The Red Chapel
Directed by Mads Brügger
Rating: 4 out of 4 stars
If The Red Chapel isn’t the best documentary in years, it is certainly the bravest. It follows three men as they attempt to bring down the Democratic People’s Republic of Korea (DPRK) from the inside. It doesn’t help that one of them is a journalist, one a comedian, and the last a self described spastic (i.e. sufferer of cerebral palsy). Armed with only a few video cameras, a small crew, and cajones that would make Werner Herzog jealous, they descend into the heart of Pyongyang to uncover the truth behind the abhorrent evil that is the DPRK. The fact that they accomplished what they did and got back out alive (and with all of their footage intact) is nothing short of a miracle.
While I was trying to construct this review, I tried to think of other examples of documentary makers who put themselves in harm’s way all for the sake of their work. A few films and scenes in particular come to mind: Sacha Baron Cohen bungling the national anthem at a rodeo in Borat, Michael Moore challenging Guantanamo guards to give 9/11 survivors medical coverage in Sicko, and Herzog diving under a continent of ice in Encounters at the End of the World. But they all pale in comparison to what Mads Brügger and his crew get away with. Never before have I been so simultaneously terrified and captivated by a documentary before.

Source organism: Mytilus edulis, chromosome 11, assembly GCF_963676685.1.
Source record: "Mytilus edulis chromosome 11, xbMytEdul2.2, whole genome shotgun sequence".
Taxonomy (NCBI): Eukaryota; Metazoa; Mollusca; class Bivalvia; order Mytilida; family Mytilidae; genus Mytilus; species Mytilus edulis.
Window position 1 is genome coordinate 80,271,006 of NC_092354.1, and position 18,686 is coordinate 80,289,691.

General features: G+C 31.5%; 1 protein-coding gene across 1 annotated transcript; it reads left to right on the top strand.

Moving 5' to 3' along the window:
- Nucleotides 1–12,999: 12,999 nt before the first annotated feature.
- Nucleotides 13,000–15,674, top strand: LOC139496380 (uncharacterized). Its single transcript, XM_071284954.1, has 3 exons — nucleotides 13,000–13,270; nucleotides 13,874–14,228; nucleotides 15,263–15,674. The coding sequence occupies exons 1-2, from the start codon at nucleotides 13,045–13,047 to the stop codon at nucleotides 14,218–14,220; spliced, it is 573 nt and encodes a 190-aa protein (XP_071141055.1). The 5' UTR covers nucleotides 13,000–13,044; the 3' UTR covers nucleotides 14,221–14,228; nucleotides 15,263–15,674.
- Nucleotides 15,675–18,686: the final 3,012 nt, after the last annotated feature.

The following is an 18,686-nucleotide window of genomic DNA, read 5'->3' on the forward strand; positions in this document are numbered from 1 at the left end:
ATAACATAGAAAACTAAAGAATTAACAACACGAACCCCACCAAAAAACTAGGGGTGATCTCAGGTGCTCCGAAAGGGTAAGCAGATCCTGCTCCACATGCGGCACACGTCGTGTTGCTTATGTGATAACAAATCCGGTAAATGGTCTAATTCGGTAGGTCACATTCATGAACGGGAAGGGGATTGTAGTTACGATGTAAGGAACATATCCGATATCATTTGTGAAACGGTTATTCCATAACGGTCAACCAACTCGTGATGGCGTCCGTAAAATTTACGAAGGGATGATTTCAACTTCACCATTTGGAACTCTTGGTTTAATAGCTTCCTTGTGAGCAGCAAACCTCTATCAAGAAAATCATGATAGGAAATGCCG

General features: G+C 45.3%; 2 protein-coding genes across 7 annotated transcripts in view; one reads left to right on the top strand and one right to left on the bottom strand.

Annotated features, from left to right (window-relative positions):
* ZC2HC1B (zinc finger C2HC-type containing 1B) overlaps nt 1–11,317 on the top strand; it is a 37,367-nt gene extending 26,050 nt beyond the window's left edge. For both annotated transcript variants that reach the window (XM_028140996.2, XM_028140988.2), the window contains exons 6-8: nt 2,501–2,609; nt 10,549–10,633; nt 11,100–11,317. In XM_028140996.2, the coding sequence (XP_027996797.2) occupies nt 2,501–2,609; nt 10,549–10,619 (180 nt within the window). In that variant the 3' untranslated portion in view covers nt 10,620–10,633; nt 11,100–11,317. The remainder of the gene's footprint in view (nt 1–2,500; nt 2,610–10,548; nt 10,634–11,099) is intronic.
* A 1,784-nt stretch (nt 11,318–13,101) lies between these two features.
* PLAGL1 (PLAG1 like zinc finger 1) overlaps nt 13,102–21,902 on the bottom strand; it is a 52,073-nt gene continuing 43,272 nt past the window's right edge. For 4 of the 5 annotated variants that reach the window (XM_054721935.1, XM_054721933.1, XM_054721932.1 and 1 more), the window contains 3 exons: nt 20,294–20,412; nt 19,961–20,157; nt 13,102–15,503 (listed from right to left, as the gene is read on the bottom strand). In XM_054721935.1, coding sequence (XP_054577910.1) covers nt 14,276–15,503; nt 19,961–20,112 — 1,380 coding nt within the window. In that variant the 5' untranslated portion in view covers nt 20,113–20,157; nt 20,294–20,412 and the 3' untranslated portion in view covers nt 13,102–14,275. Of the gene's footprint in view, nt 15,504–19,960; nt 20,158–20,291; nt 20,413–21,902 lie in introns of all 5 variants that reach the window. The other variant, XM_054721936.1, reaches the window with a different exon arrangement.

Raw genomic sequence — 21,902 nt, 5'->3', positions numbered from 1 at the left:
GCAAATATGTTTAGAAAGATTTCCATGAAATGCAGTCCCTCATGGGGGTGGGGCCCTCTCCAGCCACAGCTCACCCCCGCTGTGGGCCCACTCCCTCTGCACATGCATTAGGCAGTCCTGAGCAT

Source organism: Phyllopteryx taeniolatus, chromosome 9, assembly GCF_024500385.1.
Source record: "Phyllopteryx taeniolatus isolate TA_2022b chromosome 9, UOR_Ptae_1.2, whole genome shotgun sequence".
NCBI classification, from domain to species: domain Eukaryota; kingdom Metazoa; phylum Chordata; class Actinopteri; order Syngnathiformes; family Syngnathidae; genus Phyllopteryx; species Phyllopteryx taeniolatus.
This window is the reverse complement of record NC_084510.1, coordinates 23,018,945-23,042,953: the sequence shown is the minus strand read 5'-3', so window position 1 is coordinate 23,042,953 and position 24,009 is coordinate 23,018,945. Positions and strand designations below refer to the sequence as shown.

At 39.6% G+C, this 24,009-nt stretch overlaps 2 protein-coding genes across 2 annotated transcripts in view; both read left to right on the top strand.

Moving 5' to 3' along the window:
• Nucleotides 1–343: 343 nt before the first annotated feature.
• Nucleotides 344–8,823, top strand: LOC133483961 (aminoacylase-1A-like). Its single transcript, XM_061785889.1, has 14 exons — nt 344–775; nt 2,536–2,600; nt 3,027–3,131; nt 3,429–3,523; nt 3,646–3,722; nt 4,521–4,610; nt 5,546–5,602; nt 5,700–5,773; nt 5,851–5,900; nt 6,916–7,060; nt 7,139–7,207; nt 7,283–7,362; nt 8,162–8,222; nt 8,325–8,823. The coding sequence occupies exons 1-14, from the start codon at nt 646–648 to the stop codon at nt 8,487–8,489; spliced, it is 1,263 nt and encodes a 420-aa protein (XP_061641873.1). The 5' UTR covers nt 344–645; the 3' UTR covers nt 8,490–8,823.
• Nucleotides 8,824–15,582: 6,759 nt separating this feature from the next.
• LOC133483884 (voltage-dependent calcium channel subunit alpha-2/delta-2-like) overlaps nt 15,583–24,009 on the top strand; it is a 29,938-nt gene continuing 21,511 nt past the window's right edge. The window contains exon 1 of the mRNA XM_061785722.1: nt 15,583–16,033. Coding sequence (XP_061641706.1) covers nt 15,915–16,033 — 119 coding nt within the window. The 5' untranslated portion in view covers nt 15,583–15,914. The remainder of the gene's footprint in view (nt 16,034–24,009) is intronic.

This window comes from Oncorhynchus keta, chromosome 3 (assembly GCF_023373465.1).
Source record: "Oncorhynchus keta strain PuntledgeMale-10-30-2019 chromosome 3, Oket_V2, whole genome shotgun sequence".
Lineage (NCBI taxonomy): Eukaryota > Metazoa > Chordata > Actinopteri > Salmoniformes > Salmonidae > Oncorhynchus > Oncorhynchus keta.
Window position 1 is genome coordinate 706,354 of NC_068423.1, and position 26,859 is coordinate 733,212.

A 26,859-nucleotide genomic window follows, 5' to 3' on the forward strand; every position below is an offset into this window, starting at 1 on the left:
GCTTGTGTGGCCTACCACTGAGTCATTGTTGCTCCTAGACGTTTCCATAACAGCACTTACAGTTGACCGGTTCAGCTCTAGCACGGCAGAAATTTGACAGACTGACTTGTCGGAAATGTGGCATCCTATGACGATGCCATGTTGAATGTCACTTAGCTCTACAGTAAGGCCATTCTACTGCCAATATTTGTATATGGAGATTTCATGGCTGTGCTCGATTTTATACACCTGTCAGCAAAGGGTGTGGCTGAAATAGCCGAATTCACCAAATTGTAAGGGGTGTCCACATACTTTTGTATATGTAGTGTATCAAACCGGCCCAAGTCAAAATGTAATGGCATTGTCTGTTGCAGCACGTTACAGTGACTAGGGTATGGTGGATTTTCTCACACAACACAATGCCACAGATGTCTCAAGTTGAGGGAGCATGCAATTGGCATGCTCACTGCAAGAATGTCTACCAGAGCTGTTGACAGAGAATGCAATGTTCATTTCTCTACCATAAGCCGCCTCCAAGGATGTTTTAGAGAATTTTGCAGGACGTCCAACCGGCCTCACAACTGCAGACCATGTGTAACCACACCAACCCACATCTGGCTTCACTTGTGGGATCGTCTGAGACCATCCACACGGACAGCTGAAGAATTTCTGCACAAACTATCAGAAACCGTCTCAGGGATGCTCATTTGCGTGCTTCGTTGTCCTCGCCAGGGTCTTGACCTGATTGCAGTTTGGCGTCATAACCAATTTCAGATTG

The film follows director Mads Brügger and two Danish-Korean (yes, you read that right) comedians who pose as a troupe named The Red Chapel. They enter the DPRK under the guise of a cultural exchange wherein they will perform “classic Danish comedy.” But in reality, it is a compilation of some of the most overblown and deliberately bizarre acts ever composed. Simon (the comedian) plays the straight man who, armed with his ever present guitar, spends the entire act abusing and humiliating Jacob (the spastic). Why pose as a comedy troupe? As Brügger explains at the start of the film, comedy is the weak spot of every dictatorship.